Plastics are inexpensive, lightweight and durable materials, which can readily be moulded into a variety of products that find use in a wide range of applications. As a consequence, the production of plastics has increased markedly over the last 60 years. However, current levels of their usage and disposal generate several environmental problems. Around 4 per cent of world oil and gas production, a non-renewable resource, is used as feedstock for plastics and a further 3–4% is expended to provide energy for their manufacture. A major portion of plastic produced each year is used to make disposable items of packaging or other short-lived products that are discarded within a year of manufacture. These two observations alone indicate that our current use of plastics is not sustainable. In addition, because of the durability of the polymers involved, substantial quantities of discarded end-of-life plastics are accumulating as debris in landfills and in natural habitats worldwide. Recycling is one of the most important actions currently available to reduce these impacts and represents one of the most dynamic areas in the plastics industry today. Recycling provides opportunities to reduce oil usage, carbon dioxide emissions and the quantities of waste requiring disposal. Here, we briefly set recycling into context against other waste-reduction strategies, namely reduction in material use through downgauging or product reuse, the use of alternative biodegradable materials and energy recovery as fuel. While plastics have been recycled since the 1970s, the quantities that are recycled vary geographically, according to plastic type and application. Recycling of packaging materials has seen rapid expansion over the last decades in a number of countries. Advances in technologies and systems for the collection, sorting and reprocessing of recyclable plastics are creating new opportunities for recycling, and with the combined actions of the public, industry and governments it

  12. Comparisons of four categories of waste recycling in China's paper industry based on physical input-output life-cycle assessment model

    SciTech Connect

    Liang Sai; Zhang, Tianzhu; Xu Yijian

    2012-03-15

    Highlights: Black-Right-Pointing-Pointer Using crop straws and wood wastes for paper production should be promoted. Black-Right-Pointing-Pointer Bagasse and textile waste recycling should be properly limited. Black-Right-Pointing-Pointer Imports of scrap paper should be encouraged. Black-Right-Pointing-Pointer Sensitivity analysis, uncertainties and policy implications are discussed. - Abstract: Waste recycling for paper production is an important component of waste management. This study constructs a physical input-output life-cycle assessment (PIO-LCA) model. The PIO-LCA model is used to investigate environmental impacts of four categories of waste recycling in China's paper industry: crop straws, bagasse, textile wastes and scrap paper. Crop straw recycling and wood utilization for paper production have small total intensity of environmental impacts. Moreover, environmental impacts reduction of crop straw recycling and wood utilization benefits the most from technology development. Thus, using crop straws and wood (including wood wastes) for paper production should be promoted. Technology development has small effects on environmental impacts reduction of bagasse recycling, textile waste recycling and scrap paper recycling. In addition, bagasse recycling and textile waste recycling have big total intensity of environmental impacts. Thus, the development of bagasse recycling and textile waste recycling should be properly limited. Other pathways for reusing bagasse and textile wastes should be explored and evaluated. Moreover, imports of scrap paper should be encouraged to reduce large indirect impacts of scrap paper recycling on domestic environment.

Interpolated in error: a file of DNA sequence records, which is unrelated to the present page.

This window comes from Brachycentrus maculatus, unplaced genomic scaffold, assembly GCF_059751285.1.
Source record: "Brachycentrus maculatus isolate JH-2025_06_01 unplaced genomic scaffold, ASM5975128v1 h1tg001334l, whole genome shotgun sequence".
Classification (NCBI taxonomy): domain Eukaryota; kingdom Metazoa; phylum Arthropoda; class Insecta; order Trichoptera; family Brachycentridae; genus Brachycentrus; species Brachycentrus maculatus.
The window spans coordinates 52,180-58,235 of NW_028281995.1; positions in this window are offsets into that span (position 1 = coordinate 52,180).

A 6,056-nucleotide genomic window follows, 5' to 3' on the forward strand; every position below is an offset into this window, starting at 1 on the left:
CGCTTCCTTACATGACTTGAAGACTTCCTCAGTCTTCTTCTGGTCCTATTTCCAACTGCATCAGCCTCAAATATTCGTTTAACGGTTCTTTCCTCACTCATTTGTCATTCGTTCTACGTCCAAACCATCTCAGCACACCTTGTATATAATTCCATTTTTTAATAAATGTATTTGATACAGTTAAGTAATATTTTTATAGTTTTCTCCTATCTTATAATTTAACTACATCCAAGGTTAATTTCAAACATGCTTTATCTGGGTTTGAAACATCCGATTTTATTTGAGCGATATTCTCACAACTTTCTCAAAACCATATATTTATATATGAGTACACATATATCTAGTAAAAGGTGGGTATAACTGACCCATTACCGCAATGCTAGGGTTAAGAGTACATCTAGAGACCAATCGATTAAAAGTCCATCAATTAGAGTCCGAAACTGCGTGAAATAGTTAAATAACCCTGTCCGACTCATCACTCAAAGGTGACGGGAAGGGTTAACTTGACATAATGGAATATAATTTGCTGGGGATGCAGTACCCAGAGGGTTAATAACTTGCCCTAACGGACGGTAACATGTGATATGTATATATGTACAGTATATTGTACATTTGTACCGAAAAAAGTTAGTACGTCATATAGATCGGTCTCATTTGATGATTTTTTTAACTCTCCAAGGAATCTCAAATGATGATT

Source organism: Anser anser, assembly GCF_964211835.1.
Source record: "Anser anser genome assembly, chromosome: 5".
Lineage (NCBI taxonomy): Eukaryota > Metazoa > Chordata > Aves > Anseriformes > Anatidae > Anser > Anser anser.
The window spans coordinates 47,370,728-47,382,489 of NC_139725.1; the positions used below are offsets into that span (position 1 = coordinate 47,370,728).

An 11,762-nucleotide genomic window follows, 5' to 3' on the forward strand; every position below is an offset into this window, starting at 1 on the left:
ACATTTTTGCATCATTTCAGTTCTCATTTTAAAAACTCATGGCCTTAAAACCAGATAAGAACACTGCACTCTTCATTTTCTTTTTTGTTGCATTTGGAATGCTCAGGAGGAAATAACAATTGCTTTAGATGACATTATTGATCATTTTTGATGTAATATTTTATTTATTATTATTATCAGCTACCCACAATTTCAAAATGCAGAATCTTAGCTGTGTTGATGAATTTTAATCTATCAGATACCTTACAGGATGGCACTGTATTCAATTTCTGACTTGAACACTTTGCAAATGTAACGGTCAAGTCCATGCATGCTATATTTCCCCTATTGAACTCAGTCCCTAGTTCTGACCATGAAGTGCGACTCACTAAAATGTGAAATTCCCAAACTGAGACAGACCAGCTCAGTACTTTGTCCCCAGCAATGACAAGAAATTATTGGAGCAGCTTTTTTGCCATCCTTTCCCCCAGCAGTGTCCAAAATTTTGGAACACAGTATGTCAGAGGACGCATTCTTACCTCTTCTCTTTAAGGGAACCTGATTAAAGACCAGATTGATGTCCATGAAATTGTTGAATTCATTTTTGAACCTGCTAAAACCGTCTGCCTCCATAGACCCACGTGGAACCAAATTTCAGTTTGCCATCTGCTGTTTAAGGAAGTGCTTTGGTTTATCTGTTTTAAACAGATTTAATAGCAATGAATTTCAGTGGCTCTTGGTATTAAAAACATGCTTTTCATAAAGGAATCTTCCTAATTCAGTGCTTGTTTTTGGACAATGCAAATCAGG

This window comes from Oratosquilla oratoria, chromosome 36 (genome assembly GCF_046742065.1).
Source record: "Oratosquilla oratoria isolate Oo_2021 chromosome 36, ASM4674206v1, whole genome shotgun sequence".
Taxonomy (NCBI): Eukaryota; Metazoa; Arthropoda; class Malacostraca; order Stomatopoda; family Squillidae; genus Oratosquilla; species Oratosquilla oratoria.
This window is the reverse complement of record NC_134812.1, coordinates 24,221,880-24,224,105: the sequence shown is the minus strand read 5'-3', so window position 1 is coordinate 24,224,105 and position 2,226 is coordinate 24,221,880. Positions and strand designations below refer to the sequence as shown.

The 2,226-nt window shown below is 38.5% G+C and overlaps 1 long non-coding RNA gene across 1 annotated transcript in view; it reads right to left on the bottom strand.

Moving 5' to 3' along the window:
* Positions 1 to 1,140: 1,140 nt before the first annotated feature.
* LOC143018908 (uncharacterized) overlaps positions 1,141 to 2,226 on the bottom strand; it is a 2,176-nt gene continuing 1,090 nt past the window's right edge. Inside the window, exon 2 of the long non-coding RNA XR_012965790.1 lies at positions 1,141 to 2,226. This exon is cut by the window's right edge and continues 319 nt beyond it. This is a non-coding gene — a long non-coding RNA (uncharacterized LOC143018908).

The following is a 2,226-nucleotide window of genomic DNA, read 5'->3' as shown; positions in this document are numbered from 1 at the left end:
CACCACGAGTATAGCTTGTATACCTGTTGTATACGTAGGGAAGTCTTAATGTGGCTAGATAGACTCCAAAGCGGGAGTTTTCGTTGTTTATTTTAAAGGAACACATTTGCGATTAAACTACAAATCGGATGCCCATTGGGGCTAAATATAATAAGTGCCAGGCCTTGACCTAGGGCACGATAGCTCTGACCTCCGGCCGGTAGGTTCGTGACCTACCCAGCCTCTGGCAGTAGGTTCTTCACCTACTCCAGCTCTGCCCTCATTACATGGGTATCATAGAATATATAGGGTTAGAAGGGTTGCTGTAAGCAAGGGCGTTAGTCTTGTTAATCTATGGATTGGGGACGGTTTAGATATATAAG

13. Coal liquefaction with preasphaltene recycle

    DOEpatents

    Weimer, Robert F.; Miller, Robert N.

    1986-01-01

    A coal liquefaction system is disclosed with a novel preasphaltene recycle from a supercritical extraction unit to the slurry mix tank wherein the recycle stream contains at least 90% preasphaltenes (benzene insoluble, pyridine soluble organics) with other residual materials such as unconverted coal and ash. This subject process results in the production of asphaltene materials which can be subjected to hydrotreating to acquire a substitute for No. 6 fuel oil. The preasphaltene-predominant recycle reduces the hydrogen consumption for a process where asphaltene material is being sought.